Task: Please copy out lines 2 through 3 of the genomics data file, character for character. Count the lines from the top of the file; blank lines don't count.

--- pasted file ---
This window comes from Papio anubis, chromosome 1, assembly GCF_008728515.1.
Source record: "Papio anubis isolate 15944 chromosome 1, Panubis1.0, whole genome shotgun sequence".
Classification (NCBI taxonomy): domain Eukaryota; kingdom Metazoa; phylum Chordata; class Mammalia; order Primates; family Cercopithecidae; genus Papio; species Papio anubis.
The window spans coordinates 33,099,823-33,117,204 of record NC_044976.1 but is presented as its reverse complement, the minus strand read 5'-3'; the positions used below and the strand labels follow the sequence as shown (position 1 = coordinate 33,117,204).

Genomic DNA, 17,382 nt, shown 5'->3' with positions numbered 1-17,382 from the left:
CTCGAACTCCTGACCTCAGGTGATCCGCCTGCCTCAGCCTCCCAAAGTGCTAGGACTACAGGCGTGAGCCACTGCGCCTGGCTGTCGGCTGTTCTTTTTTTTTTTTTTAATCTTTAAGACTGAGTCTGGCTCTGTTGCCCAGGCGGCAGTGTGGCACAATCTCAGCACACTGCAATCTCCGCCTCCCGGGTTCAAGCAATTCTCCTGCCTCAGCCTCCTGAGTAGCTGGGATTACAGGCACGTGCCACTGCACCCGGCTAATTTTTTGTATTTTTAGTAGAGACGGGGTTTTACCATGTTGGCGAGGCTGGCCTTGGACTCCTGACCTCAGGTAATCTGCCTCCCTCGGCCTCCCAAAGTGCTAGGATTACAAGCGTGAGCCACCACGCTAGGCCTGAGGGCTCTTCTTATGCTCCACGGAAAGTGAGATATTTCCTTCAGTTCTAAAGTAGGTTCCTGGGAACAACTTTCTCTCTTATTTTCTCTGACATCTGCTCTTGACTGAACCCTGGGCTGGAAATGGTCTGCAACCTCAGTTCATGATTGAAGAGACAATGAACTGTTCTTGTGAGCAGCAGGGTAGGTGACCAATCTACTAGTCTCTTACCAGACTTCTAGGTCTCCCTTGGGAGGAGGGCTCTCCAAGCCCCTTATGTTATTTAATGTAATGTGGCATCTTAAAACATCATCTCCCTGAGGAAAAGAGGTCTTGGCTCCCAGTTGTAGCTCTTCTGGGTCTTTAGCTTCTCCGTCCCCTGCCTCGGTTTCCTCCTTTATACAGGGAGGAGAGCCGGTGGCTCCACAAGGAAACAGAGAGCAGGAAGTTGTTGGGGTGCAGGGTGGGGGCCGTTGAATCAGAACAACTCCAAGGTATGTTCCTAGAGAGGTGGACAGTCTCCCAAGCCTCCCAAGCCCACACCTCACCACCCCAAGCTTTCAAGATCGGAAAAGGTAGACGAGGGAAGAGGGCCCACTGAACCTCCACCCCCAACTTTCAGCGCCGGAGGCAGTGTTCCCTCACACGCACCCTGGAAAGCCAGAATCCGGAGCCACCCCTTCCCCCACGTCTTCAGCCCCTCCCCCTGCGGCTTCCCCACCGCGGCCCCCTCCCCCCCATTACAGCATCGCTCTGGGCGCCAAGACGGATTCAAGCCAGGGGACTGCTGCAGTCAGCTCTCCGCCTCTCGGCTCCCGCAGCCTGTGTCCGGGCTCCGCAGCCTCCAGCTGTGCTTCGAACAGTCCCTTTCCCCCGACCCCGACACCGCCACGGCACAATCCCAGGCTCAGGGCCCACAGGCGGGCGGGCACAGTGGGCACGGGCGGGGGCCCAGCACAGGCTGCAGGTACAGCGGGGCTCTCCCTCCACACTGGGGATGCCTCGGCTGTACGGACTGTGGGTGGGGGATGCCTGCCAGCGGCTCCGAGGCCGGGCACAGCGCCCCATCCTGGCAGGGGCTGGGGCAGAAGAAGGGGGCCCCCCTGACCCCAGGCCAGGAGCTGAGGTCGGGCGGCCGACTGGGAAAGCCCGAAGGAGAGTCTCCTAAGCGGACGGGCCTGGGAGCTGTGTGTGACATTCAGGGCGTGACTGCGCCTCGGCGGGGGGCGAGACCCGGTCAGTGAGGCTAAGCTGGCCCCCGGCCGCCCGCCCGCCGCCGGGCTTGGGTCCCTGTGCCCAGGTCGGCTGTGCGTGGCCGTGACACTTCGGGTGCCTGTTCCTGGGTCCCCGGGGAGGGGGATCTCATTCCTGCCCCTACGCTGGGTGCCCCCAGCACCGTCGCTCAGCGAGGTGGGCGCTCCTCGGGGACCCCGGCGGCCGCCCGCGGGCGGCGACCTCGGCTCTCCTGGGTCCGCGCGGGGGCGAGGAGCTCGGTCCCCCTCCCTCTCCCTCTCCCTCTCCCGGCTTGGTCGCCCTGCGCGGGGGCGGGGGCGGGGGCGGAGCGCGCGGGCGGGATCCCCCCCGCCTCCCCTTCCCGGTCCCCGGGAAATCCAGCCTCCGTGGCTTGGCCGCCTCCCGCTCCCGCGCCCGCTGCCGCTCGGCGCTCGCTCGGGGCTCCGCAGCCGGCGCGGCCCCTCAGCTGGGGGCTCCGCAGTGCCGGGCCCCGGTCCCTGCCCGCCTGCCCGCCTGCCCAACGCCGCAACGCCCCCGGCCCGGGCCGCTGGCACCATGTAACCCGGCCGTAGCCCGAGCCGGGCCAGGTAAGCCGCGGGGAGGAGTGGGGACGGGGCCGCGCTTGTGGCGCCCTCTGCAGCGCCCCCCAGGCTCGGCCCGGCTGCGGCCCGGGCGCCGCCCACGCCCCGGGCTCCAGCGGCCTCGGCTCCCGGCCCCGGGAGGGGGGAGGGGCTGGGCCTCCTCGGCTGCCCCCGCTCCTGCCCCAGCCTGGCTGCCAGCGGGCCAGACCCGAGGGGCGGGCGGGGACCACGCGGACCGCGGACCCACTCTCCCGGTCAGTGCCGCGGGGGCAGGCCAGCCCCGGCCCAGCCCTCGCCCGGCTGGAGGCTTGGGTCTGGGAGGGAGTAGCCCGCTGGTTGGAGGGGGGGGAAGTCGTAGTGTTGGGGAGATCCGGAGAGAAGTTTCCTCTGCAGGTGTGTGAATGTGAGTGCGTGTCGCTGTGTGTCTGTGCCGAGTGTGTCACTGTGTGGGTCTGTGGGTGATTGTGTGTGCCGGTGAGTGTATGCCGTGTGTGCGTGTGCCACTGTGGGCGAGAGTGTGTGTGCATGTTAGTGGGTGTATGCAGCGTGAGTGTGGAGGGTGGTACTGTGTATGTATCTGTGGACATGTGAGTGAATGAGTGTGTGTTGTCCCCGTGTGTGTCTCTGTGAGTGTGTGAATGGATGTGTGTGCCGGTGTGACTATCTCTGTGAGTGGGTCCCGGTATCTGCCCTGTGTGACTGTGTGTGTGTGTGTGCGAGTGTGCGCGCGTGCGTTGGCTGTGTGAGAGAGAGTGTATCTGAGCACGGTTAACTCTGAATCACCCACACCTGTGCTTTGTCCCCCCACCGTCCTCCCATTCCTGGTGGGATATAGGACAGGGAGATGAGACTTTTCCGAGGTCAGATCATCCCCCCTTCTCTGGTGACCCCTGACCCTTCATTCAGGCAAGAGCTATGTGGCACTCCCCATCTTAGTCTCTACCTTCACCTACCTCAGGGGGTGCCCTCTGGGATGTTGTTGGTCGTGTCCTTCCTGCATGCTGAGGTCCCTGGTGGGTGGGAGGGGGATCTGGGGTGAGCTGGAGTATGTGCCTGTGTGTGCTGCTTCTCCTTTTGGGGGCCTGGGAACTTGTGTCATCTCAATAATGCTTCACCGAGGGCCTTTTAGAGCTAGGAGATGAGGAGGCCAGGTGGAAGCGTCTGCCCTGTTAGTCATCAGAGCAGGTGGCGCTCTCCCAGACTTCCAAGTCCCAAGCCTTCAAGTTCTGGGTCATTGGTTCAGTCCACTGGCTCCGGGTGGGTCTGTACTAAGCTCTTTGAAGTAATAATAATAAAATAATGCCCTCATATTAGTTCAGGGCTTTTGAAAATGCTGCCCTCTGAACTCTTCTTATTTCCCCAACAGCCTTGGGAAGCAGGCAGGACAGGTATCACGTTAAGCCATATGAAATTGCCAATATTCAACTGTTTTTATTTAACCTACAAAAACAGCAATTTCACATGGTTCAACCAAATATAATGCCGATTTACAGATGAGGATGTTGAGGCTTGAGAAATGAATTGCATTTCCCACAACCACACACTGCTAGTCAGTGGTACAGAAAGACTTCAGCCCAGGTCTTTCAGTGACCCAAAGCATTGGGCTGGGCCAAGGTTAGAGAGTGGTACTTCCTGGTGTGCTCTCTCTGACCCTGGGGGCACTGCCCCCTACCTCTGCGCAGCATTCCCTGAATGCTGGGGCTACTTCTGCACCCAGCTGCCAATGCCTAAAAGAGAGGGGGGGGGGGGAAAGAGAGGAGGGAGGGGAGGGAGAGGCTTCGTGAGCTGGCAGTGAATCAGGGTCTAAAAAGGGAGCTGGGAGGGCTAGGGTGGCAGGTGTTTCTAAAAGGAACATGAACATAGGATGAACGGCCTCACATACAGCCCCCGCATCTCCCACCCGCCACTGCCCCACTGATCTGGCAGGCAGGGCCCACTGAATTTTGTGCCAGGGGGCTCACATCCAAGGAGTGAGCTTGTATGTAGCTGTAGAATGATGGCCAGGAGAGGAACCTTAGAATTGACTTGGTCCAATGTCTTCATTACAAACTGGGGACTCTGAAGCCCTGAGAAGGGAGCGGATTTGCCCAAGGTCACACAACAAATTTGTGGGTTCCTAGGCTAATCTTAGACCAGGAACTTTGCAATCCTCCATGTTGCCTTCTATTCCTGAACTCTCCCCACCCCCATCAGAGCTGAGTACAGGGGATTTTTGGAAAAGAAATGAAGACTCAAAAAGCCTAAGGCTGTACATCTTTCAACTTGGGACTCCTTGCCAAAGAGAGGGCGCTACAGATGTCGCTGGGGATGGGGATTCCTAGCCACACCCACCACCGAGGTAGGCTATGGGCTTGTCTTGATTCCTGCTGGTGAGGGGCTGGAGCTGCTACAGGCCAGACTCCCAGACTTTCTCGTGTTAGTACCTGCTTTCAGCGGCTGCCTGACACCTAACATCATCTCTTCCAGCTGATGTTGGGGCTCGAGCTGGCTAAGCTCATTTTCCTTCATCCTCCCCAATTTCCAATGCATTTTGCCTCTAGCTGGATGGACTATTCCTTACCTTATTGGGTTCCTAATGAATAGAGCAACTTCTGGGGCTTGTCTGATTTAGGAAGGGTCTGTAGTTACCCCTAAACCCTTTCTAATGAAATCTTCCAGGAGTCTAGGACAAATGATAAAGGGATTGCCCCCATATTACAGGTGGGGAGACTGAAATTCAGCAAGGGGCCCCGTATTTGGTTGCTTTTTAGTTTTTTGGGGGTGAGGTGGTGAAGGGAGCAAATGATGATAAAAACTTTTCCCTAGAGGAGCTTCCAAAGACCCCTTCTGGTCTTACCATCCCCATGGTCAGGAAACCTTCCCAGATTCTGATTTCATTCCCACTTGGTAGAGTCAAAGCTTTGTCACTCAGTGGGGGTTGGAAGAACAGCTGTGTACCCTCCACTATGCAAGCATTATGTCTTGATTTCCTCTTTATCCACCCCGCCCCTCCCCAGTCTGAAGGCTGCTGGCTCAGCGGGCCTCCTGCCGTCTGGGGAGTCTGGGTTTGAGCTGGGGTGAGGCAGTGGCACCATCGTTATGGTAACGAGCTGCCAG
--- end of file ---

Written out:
Source record: "Papio anubis isolate 15944 chromosome 1, Panubis1.0, whole genome shotgun sequence".
Classification (NCBI taxonomy): domain Eukaryota; kingdom Metazoa; phylum Chordata; class Mammalia; order Primates; family Cercopithecidae; genus Papio; species Papio anubis.